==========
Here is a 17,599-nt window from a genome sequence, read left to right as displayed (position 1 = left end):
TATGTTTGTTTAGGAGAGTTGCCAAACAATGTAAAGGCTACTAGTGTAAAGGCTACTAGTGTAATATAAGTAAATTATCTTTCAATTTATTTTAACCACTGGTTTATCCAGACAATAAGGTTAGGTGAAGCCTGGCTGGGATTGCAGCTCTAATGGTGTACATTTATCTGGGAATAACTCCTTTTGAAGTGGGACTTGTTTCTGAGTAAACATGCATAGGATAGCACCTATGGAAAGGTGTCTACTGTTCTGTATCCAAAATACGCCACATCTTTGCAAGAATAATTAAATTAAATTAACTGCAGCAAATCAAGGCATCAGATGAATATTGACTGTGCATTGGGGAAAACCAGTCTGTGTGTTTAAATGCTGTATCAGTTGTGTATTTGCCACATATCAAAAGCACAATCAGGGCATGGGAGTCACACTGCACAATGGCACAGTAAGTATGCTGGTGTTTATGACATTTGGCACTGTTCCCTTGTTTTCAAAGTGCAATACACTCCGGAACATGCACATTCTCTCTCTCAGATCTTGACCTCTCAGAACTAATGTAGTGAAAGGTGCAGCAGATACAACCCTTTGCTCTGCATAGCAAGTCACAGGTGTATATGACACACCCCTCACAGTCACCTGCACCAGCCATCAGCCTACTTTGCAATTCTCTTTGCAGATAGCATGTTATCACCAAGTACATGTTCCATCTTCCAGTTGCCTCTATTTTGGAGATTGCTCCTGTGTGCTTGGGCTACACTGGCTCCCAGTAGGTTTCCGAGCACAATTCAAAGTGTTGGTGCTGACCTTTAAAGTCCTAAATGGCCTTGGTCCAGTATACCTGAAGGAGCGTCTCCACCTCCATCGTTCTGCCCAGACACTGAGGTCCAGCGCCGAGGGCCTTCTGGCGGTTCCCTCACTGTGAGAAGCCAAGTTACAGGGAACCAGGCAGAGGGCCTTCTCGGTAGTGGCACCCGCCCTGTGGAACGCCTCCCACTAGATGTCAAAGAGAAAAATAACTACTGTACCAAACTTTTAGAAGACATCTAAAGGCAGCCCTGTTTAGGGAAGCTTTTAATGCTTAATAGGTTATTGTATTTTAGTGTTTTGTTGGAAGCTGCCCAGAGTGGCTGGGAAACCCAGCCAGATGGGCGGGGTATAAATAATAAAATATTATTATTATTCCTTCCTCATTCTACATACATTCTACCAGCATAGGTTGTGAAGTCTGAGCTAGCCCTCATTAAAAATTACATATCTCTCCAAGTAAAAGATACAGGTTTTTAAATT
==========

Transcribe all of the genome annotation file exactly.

Here is a 17,599-nt window from a genome sequence, read left to right as displayed (position 1 = left end):
TATGTTTGTTTAGGAGAGTTGCCAAACAATGTAAAGGCTACTAGTGTAAAGGCTACTAGTGTAATATAAGTAAATTATCTTTCAATTTATTTTAACCACTGGTTTATCCAGACAATAAGGTTAGGTGAAGCCTGGCTGGGATTGCAGCTCTAATGGTGTACATTTATCTGGGAATAACTCCTTTTGAAGTGGGACTTGTTTCTGAGTAAACATGCATAGGATAGCACCTATGGAAAGGTGTCTACTGTTCTGTATCCAAAATACGCCACATCTTTGCAAGAATAATTAAATTAAATTAACTGCAGCAAATCAAGGCATCAGATGAATATTGACTGTGCATTGGGGAAAACCAGTCTGTGTGTTTAAATGCTGTATCAGTTGTGTATTTGCCACATATCAAAAGCACAATCAGGGCATGGGAGTCACACTGCACAATGGCACAGTAAGTATGCTGGTGTTTATGACATTTGGCACTGTTCCCTTGTTTTCAAAGTGCAATACACTCCGGAACATGCACATTCTCTCTCTCAGATCTTGACCTCTCAGAACTAATGTAGTGAAAGGTGCAGCAGATACAACCCTTTGCTCTGCATAGCAAGTCACAGGTGTATATGACACACCCCTCACAGTCACCTGCACCAGCCATCAGCCTACTTTGCAATTCTCTTTGCAGATAGCATGTTATCACCAAGTACATGTTCCATCTTCCAGTTGCCTCTATTTTGGAGATTGCTCCTGTGTGCTTGGGCTACACTGGCTCCCAGTAGGTTTCCGAGCACAATTCAAAGTGTTGGTGCTGACCTTTAAAGTCCTAAATGGCCTTGGTCCAGTATACCTGAAGGAGCGTCTCCACCTCCATCGTTCTGCCCAGACACTGAGGTCCAGCGCCGAGGGCCTTCTGGCGGTTCCCTCACTGTGAGAAGCCAAGTTACAGGGAACCAGGCAGAGGGCCTTCTCGGTAGTGGCACCCGCCCTGTGGAACGCCTCCCACTAGATGTCAAAGAGAAAAATAACTACTGTACCAAACTTTTAGAAGACATCTAAAGGCAGCCCTGTTTAGGGAAGCTTTTAATGCTTAATAGGTTATTGTATTTTAGTGTTTTGTTGGAAGCTGCCCAGAGTGGCTGGGAAACCCAGCCAGATGGGCGGGGTATAAATAATAAAATATTATTATTATTCCTTCCTCATTCTACATACATTCTACCAGCATAGGTTGTGAAGTCTGAGCTAGCCCTCATTAAAAATTACATATCTCTCCAAGTAAAAGATACAGGTTTTTAAATT